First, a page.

My friend, Luis, shared with me a dream he had where he and Jesus were sitting on a park bench. Jesus asked him why Jonah did what he did. After Luis offered some of his thoughts, he finally turned the question back to Jesus. “Because he made it about himself.”
Those words have reverberated in my heart ever since, at just the right moments. In the difficult circumstance in which I find myself now, it is so easy to crash into the weeds of my grief and sorrow that are so self-focused. I hear his thought cross my mind when I do, “Don’t make it about yourself.”
Those words are like an updraft I talked about in our last podcast, Transformation 1: Windblown. The chaos of a fallen creation and the self-centeredness of our flesh are the gravity that draws us into darkness. I can feel it now in my sorrow. There’s an agony and distress that holds space for God’s work in my life and in the life of those I love, and there’s self-focused anguish that drives me into despair and overwhelming pain. “Don’t make it about yourself” have been words of life that lift me from the darkness of hopelessness and bear me upward into the realm of his Spirit.
And what’s even stranger. While I need those words about not making it about myself, I can see circumstances where Jesus would be speaking just the opposite to someone else. That would be especially true for those who hide their inner pain by serving everyone else around them. Jesus might say to them, “Don’t focus on others just now; we need to focus on you.” He may be wanting them to learn self-compassion for him to heal wounds they’ve long neglected.
That’s why following principles, even Godly ones, is not the same as following Jesus. It’s easy to sort through many principles, find the one we like, and implement it hoping it will fix our pain. However, until we know what he’s doing in us and follow him, we become the victims of our own limited wisdom. As we recognize the nudges that draw us into his work rather than fall victim to our wisdom, we can soar above the weeds into the wind of his Spirit. (For more on that analogy, listen to the podcast linked above.)
Throughout most of my life, I was told that if I followed Jesus, he would bless me. Of course, that’s true, but most of us assumed or were taught that his blessing would fix all of our challenging circumstances, meet our needs, and answer our unselfish prayers. It doesn’t take long to figure out he doesn’t work that way, and that mistake can lead us to doubt his character or question our performance.—two terrible outcomes for the journey he invites us down.
Following Jesus does not save us from the chaos of a broken creation. In the Sermon on the Mount, Jesus told us that the sun and rain come upon the just and the unjust. He also told us not to consider those who died in the tower’s collapse at Siloam were any more deserving of death than those who escaped. God’s goodness and the world’s chaos fall on those who follow him and those who don’t. His blessing allows us to navigate the chaos that would allow his glory to be more fully formed in us and make us more compassionate for hurting people.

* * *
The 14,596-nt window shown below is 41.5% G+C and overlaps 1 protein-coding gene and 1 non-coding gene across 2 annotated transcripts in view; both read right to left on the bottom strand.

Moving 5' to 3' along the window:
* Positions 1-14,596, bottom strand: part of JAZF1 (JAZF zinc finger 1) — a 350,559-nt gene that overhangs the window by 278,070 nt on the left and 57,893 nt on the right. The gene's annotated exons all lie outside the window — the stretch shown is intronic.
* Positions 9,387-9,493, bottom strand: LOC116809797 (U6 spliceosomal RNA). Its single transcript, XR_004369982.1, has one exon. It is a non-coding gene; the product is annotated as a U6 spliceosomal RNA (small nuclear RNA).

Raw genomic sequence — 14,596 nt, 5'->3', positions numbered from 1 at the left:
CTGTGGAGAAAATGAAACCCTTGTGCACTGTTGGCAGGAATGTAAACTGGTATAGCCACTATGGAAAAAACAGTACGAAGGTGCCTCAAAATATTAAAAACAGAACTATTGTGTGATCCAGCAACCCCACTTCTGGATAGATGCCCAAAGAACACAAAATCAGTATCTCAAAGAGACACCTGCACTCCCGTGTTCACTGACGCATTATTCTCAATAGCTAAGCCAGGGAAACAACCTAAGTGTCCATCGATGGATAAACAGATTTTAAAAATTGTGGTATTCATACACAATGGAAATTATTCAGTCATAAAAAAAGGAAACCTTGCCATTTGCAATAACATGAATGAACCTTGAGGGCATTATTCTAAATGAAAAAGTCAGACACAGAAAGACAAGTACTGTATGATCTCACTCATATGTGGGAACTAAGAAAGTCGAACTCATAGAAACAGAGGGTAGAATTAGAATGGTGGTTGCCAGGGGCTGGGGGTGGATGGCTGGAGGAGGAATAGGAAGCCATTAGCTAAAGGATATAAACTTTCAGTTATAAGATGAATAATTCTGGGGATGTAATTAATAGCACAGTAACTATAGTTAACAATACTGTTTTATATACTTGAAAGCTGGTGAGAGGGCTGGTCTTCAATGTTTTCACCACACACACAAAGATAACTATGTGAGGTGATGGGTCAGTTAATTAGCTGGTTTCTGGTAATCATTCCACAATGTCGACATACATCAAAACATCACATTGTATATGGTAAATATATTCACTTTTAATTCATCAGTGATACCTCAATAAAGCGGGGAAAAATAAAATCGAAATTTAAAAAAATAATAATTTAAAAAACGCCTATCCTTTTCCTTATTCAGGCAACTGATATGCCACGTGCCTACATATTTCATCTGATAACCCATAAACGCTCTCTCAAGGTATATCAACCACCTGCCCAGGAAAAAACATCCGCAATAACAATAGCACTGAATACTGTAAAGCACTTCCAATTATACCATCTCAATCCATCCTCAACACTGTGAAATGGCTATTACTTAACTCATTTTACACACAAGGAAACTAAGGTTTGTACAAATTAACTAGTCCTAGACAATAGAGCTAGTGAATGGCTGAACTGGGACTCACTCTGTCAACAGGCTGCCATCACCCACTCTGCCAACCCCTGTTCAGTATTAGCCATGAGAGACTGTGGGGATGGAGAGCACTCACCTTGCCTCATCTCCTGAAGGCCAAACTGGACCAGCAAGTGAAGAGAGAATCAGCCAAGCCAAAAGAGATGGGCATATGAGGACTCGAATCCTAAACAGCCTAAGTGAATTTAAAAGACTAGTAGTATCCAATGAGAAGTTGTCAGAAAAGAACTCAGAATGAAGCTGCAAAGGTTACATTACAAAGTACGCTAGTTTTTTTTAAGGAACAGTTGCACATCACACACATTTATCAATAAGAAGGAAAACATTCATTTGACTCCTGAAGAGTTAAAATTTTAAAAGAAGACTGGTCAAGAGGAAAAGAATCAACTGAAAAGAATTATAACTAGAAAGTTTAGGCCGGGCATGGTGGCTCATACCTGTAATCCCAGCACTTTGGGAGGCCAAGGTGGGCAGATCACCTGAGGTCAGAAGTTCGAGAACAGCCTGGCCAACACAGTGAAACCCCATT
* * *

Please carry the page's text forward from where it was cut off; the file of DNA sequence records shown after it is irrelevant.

Live by the Spirit, and you can soar with him through the most brutal events life can hurl you. Fight for your way, and you’ll crash into the weeds, angry and disillusioned.
I was with a friend recently going through a stressful time with challenges and uncertainties in his circumstances. As I often do, I asked them what Jesus was showing him?
As most respond, he told me he was praying the answer would show up and trying to apply some Scriptural lessons he had learned.
“But what is Jesus revealing to you about this particular circumstance and how he wants you to go through it?” I asked again.
“I haven’t heard anything from him,” he answered awkwardly.
It’s a conversation I have too frequently. At the heart of the Gospel is this reality: God is coming to find you and invite you into a relationship with him to reveal his glory to you and then through you. That’s the trajectory of a transforming life. Somehow, we’ve traded the incredible adventure of following his ever-present direction for desperate prayers that often go unanswered or cling to our own best wisdom as we apply the Scriptures we think will work for us. On our best day, those won’t be enough.
We need insight from him that shows us a way through the chaos to the life he has for us. It reminds me of something someone said on a podcast with me about dealing with darkness. When the night begins to surround us, it’s easy to chase after the light hoping to catch it. Think of trying to do that with a sunset. You can pursue the sun westward all you want, but you’ll never catch it. The fastest way through the darkness is to turn east and run toward the rising sun you can’t see yet. Jesus is the only one that can show you how to do that.
So, when the world’s chaos crashes against you with all its fury, don’t think “escape at all costs.” Instead, look to the One who wants to deliver you from its clutches and shape the trajectory of your life through it to his greater glory.
Find that thought he’s giving you that draws you out of the chaos and follow it to the rising sun in the eastern sky.